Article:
20,000+ rescued in Louisiana unprecedented flooding: “It is not over”
BATON ROUGE, La. — Robert and Gwen Arceneaux endured a sleepless night Sunday after noticing floodwater creeping into their home — in a neighborhood that had never seen water before.
They gathered up their dogs and a few bags of belongings and fled out the back door, eventually wading through waist-deep water to a passing National Guard truck. Now safe at a movie studio-lot-turned-shelter their worries weren’t over, as they tried to get medication for Robert, who suffers from lung cancer.
“We need to get somewhere safer,” Gwen said, as her dogs panted heavily under the hot sun.
Across southern Louisiana Sunday, residents scrambled to get to safety as rivers and creeks burst their banks, swollen from days of heavy rain that in some areas came close to two feet over a 48-hour period.
In high-water vehicles, boats and helicopters, emergency crews hurried to rescue scores of south Louisiana residents as the governor warned that it was not over.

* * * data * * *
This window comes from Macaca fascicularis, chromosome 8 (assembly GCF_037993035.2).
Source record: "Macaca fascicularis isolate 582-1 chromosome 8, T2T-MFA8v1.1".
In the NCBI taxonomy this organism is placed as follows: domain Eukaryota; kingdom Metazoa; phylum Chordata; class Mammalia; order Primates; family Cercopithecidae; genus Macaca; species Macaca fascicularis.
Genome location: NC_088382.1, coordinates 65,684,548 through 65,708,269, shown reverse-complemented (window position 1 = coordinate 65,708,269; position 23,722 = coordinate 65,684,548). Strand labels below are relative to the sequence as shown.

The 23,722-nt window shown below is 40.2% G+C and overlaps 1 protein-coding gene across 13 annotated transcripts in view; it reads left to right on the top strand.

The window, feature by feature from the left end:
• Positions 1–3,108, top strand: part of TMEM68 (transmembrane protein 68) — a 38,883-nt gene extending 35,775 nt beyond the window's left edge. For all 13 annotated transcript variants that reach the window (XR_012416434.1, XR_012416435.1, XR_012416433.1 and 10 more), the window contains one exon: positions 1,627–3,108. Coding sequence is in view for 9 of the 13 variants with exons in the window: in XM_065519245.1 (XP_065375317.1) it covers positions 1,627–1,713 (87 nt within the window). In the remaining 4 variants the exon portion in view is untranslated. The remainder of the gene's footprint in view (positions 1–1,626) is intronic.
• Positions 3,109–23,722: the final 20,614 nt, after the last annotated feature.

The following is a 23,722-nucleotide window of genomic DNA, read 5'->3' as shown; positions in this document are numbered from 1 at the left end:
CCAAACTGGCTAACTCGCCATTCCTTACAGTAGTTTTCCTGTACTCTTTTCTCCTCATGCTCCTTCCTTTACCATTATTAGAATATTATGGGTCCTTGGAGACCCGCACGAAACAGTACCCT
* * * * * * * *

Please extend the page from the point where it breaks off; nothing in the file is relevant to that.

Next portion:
“We know people are hurting. They are tired,” said Livingston Parish President Layton Ricks, according to CBS affiliate WAFB. “We have not forgotten you. We’re coming to get you.”
From the air homes in southwest Louisiana looked more like little islands surrounded by flooded fields. Farmland was covered, streets descended into impassable pools of water, shopping centers were inundated with only roofs of cars peeking above the water.
From the ground it was just as catastrophic.
Drivers tried to navigate treacherous roads where the water lapped at the side or covered the asphalt in a running stream. Abandoned cars were pushed to the side of the road, lawn furniture and children’s toys floating through the waters. – READ MORE